This weekend at the movies feels like a trip back to the 1980s in Doc Brown’s DeLorean, with remakes of “RoboCop,” “Endless Love” and “About Last Night.” Happily, one of them rediscovers a bit of the old magic. Though it’s based on a David Mamet play now 40 years old, “About Last Night” feels as fresh and vital as any romantic comedy hot off the script pile.

The film boasts a black leading cast, but it hasn’t been rewritten to pigeonhole characters by race. The cheerful, fluffy story is about the universal fundamentals of coupledom. When does casual sex tip over into commitment? Can the volatility that fuels hot infatuation be maintained? Or will it inevitably lead to tears and tantrums? What are the broader implications of a guy giving a girl a drawer of her own in his bedroom dresser? Mamet wrote his play in the early days of no-strings intimacy, and the issues are as relevant, funny and current for today’s hookup culture.

The film follows the highs and lows of two parallel friends-with-benefits relationships, one bickering and raunchy, the other dreamy and soulful, both entertainingly turbulent.

Bickering Kevin Hart and Regina Hall ricochet across the screen, peppering each other with snarky one-liners. Their straight foils Michael Ealy and Joy Bryant bring breezy energy to their plot line, with his past romances and vague plans for the future colliding with her uptight, jealous careerism. In outline they sound like Tyler Perry clichés, but director Steve Pink (“Hot Tub Time Machine”) and screenwriter Leslye Headland render them as vivid individuals (especially Hart, who could wring laughs from an eviction notice).

The filmmakers know exactly what the audience wants in this kind of picture: attractive stars, big-city eye candy and breezy montages cut to funk and soul classics to keep the pace zipping along. Though there are some current references, like a throwaway line about John Legend (who contributes a tune to the soundtrack) and a good deal of improv from Hart and Hall, the story sticks close to the spirit of the 1987 film version. There’s even a nice nod to the original film as Bryant and Ealy watch it in bed, Chinese takeout cartons on their stomachs, debating whether it’s a chick flick or a guy flick.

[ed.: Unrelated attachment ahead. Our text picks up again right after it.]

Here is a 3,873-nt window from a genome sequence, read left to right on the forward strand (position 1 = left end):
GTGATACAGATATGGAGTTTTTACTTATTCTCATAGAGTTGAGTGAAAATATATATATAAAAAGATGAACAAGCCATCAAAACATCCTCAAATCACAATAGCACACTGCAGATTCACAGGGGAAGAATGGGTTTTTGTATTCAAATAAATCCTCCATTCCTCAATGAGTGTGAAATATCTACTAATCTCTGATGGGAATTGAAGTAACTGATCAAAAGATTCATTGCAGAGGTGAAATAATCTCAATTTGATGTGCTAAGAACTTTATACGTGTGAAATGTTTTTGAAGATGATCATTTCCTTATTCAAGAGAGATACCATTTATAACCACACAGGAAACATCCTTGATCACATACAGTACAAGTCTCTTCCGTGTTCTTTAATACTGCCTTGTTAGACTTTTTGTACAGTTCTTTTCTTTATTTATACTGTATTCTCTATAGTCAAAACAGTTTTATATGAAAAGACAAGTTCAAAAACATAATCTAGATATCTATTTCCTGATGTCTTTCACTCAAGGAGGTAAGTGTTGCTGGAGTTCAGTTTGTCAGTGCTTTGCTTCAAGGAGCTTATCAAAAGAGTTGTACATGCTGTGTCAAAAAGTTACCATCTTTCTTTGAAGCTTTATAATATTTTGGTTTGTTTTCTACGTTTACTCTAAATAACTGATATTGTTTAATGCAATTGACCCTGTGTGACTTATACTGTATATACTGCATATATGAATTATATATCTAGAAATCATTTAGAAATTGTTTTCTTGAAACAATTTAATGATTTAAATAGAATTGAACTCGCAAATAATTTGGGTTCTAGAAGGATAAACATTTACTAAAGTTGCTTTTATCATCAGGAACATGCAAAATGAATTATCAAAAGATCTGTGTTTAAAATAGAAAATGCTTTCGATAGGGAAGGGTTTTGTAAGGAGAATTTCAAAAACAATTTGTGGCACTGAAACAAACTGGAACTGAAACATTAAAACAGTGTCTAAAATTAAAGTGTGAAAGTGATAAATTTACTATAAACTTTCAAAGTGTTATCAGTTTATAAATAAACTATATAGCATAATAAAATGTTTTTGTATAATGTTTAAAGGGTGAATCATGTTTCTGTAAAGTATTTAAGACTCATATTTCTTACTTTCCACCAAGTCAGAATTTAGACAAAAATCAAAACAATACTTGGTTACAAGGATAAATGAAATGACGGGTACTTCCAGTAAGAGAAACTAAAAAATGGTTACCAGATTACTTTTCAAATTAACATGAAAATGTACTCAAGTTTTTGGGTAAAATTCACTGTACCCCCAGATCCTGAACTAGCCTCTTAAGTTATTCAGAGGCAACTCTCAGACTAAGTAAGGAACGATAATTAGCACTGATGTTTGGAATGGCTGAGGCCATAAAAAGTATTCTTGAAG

This new edition also aims for that kind of all-demo appeal, and it largely succeeds. Though it peddles the obligatory wish fulfillment of friction-free social mobility and happy-ever-after finales, it doesn’t simply pander to viewers’ favorite fantasies.

The story bangs the characters up a bit along the way. Ealy gets fired from his job in a restaurant-supply company for secretly helping a bar owner friend behind on his payments. Hall, for all her snake-necked sass, gets treated badly enough by Hart that you feel her hurt. The entire cast drinks up in scene after scene after scene to the point that an intervention seems appropriate. Still, the movie’s industrial-strength good cheer and irrepressible energy percolate along.

Hart is appearing in his third feature in two months (after “Grudge Match” and “Ride Along”), but he’s in no danger of wearing out his welcome. He’s a comic triple threat, creating relatable if outrageous characters, ad-libbing like a champ and fearlessly throwing himself into physical comedy.

In a Halloween bar scene he bops around energetically in a Chippendales bow tie and thong, declaring to the room, “I’m Channing Tatum!” His bedroom scene involving Hall and a rubber chicken mask is a panic. Here’s hoping he soon breaks out of ensembles and gets a lead role, and a film, to call his own.